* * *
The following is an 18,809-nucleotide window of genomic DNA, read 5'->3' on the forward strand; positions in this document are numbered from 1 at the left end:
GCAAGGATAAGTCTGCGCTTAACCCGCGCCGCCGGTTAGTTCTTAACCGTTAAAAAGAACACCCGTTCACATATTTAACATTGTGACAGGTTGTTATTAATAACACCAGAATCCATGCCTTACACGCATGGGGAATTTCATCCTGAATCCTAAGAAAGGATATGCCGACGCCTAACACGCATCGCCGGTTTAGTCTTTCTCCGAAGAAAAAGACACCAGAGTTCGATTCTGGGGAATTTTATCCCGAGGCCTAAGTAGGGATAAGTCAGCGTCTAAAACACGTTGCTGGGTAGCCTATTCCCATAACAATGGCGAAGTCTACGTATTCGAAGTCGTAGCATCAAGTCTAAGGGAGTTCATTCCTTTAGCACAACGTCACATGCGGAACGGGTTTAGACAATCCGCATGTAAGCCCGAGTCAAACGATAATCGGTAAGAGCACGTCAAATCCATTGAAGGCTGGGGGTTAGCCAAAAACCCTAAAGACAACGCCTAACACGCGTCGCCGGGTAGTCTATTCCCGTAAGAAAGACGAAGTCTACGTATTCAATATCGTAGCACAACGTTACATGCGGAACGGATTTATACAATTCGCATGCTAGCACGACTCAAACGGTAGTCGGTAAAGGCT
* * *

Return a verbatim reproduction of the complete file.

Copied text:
The following is an 18,809-nucleotide window of genomic DNA, read 5'->3' on the forward strand; positions in this document are numbered from 1 at the left end:
GCAAGGATAAGTCTGCGCTTAACCCGCGCCGCCGGTTAGTTCTTAACCGTTAAAAAGAACACCCGTTCACATATTTAACATTGTGACAGGTTGTTATTAATAACACCAGAATCCATGCCTTACACGCATGGGGAATTTCATCCTGAATCCTAAGAAAGGATATGCCGACGCCTAACACGCATCGCCGGTTTAGTCTTTCTCCGAAGAAAAAGACACCAGAGTTCGATTCTGGGGAATTTTATCCCGAGGCCTAAGTAGGGATAAGTCAGCGTCTAAAACACGTTGCTGGGTAGCCTATTCCCATAACAATGGCGAAGTCTACGTATTCGAAGTCGTAGCATCAAGTCTAAGGGAGTTCATTCCTTTAGCACAACGTCACATGCGGAACGGGTTTAGACAATCCGCATGTAAGCCCGAGTCAAACGATAATCGGTAAGAGCACGTCAAATCCATTGAAGGCTGGGGGTTAGCCAAAAACCCTAAAGACAACGCCTAACACGCGTCGCCGGGTAGTCTATTCCCGTAAGAAAGACGAAGTCTACGTATTCAATATCGTAGCACAACGTTACATGCGGAACGGATTTATACAATTCGCATGCTAGCACGACTCAAACGGTAGTCGGTAAAGGCT